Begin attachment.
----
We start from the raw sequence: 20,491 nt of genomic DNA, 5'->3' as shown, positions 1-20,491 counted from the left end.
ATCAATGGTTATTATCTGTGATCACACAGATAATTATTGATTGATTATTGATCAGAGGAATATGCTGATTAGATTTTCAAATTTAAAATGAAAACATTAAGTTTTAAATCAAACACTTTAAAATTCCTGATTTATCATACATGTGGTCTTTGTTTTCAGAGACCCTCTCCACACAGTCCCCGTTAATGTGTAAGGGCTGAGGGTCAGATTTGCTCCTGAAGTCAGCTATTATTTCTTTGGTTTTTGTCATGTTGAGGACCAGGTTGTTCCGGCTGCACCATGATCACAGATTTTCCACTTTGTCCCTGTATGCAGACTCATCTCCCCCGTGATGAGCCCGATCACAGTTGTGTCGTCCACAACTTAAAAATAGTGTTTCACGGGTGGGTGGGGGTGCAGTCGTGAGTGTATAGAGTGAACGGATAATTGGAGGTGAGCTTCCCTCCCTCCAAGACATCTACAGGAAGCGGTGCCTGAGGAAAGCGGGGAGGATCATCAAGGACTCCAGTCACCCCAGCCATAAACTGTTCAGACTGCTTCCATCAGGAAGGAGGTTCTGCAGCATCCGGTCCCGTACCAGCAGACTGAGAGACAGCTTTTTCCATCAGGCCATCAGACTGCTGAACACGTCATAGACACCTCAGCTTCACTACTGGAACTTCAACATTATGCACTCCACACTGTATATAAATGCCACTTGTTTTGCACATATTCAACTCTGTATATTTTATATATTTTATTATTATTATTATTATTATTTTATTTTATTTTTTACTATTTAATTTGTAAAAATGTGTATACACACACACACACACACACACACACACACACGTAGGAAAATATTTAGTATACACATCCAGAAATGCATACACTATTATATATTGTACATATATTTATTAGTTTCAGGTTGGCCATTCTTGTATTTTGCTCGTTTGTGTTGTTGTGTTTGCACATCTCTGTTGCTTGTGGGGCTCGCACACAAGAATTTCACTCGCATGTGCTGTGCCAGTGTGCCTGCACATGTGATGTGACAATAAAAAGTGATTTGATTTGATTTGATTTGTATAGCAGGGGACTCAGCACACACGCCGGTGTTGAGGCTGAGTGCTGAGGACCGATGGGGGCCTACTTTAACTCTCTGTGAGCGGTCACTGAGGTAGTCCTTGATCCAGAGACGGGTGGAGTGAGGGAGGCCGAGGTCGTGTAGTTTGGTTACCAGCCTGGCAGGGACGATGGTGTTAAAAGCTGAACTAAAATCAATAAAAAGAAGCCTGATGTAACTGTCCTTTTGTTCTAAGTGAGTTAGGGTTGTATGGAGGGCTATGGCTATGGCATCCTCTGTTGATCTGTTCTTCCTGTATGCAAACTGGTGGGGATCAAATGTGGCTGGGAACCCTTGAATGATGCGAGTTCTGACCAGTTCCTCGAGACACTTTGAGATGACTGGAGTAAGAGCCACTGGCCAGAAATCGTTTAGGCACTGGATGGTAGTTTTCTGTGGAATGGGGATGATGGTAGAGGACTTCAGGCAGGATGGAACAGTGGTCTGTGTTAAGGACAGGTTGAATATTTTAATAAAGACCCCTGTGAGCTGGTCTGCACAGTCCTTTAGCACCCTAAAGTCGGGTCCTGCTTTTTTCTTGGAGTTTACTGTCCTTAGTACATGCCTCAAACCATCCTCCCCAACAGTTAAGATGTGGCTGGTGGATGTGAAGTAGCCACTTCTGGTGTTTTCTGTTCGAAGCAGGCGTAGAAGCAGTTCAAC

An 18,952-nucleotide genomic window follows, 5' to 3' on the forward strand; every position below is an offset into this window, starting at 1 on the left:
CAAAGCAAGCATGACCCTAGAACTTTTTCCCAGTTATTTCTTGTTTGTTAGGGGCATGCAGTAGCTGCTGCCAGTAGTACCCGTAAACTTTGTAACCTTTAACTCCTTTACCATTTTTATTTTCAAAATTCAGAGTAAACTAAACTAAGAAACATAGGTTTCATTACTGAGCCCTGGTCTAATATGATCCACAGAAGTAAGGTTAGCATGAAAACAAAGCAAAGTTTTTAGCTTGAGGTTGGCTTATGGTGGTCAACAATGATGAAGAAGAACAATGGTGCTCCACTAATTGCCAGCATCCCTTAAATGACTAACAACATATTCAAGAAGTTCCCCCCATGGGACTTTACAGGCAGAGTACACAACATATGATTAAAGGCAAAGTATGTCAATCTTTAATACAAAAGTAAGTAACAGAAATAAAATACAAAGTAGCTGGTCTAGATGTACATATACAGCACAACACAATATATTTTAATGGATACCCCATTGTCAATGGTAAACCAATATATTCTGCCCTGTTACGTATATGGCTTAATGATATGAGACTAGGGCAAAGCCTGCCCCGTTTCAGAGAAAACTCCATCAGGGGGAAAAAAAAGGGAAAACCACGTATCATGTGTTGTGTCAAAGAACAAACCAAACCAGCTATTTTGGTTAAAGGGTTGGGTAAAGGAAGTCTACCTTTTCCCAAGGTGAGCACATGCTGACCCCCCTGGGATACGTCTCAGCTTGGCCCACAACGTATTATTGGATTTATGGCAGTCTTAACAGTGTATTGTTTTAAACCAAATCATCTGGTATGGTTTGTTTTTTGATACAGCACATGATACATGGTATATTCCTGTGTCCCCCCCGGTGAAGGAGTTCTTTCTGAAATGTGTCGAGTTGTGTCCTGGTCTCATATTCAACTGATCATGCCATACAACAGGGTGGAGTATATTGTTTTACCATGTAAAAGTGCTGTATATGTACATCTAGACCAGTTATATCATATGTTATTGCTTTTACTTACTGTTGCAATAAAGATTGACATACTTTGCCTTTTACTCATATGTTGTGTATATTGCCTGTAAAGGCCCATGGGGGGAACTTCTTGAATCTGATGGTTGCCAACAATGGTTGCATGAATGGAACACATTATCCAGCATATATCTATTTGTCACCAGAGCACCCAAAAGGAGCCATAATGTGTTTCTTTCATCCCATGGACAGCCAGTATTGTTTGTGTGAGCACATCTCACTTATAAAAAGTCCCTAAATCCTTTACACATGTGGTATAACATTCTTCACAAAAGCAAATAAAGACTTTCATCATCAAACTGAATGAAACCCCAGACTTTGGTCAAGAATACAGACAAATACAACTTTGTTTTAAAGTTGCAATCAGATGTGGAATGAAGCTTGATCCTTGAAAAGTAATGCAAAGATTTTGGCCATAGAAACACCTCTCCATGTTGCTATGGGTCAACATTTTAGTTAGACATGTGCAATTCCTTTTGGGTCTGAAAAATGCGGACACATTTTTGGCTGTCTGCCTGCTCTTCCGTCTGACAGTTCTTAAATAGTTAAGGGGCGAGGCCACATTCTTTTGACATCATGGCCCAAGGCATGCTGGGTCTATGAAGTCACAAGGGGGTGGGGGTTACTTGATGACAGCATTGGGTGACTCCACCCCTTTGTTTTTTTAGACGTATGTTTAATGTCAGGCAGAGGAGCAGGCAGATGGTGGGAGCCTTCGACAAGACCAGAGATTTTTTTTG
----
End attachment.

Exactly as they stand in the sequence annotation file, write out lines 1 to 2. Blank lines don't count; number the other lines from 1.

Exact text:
We start from the raw sequence: 20,491 nt of genomic DNA, 5'->3' as shown, positions 1-20,491 counted from the left end.
ATCAATGGTTATTATCTGTGATCACACAGATAATTATTGATTGATTATTGATCAGAGGAATATGCTGATTAGATTTTCAAATTTAAAATGAAAACATTAAGTTTTAAATCAAACACTTTAAAATTCCTGATTTATCATACATGTGGTCTTTGTTTTCAGAGACCCTCTCCACACAGTCCCCGTTAATGTGTAAGGGCTGAGGGTCAGATTTGCTCCTGAAGTCAGCTATTATTTCTTTGGTTTTTGTCATGTTGAGGACCAGGTTGTTCCGGCTGCACCATGATCACAGATTTTCCACTTTGTCCCTGTATGCAGACTCATCTCCCCCGTGATGAGCCCGATCACAGTTGTGTCGTCCACAACTTAAAAATAGTGTTTCACGGGTGGGTGGGGGTGCAGTCGTGAGTGTATAGAGTGAACGGATAATTGGAGGTGAGCTTCCCTCCCTCCAAGACATCTACAGGAAGCGGTGCCTGAGGAAAGCGGGGAGGATCATCAAGGACTCCAGTCACCCCAGCCATAAACTGTTCAGACTGCTTCCATCAGGAAGGAGGTTCTGCAGCATCCGGTCCCGTACCAGCAGACTGAGAGACAGCTTTTTCCATCAGGCCATCAGACTGCTGAACACGTCATAGACACCTCAGCTTCACTACTGGAACTTCAACATTATGCACTCCACACTGTATATAAATGCCACTTGTTTTGCACATATTCAACTCTGTATATTTTATATATTTTATTATTATTATTATTATTATTTTATTTTATTTTTTACTATTTAATTTGTAAAAATGTGTATACACACACACACACACACACACACACACACACGTAGGAAAATATTTAGTATACACATCCAGAAATGCATACACTATTATATATTGTACATATATTTATTAGTTTCAGGTTGGCCATTCTTGTATTTTGCTCGTTTGTGTTGTTGTGTTTGCACATCTCTGTTGCTTGTGGGGCTCGCACACAAGAATTTCACTCGCATGTGCTGTGCCAGTGTGCCTGCACATGTGATGTGACAATAAAAAGTGATTTGATTTGATTTGATTTGTATAGCAGGGGACTCAGCACACACGCCGGTGTTGAGGCTGAGTGCTGAGGACCGATGGGGGCCTACTTTAACTCTCTGTGAGCGGTCACTGAGGTAGTCCTTGATCCAGAGACGGGTGGAGTGAGGGAGGCCGAGGTCGTGTAGTTTGGTTACCAGCCTGGCAGGGACGATGGTGTTAAAAGCTGAACTAAAATCAATAAAAAGAAGCCTGATGTAACTGTCCTTTTGTTCTAAGTGAGTTAGGGTTGTATGGAGGGCTATGGCTATGGCATCCTCTGTTGATCTGTTCTTCCTGTATGCAAACTGGTGGGGATCAAATGTGGCTGGGAACCCTTGAATGATGCGAGTTCTGACCAGTTCCTCGAGACACTTTGAGATGACTGGAGTAAGAGCCACTGGCCAGAAATCGTTTAGGCACTGGATGGTAGTTTTCTGTGGAATGGGGATGATGGTAGAGGACTTCAGGCAGGATGGAACAGTGGTCTGTGTTAAGGACAGGTTGAATATTTTAATAAAGACCCCTGTGAGCTGGTCTGCACAGTCCTTTAGCACCCTAAAGTCGGGTCCTGCTTTTTTCTTGGAGTTTACTGTCCTTAGTACATGCCTCAAACCATCCTCCCCAACAGTTAAGATGTGGCTGGTGGATGTGAAGTAGCCACTTCTGGTGTTTTCTGTTCGAAGCAGGCGTAGAAGCAGTTCAAC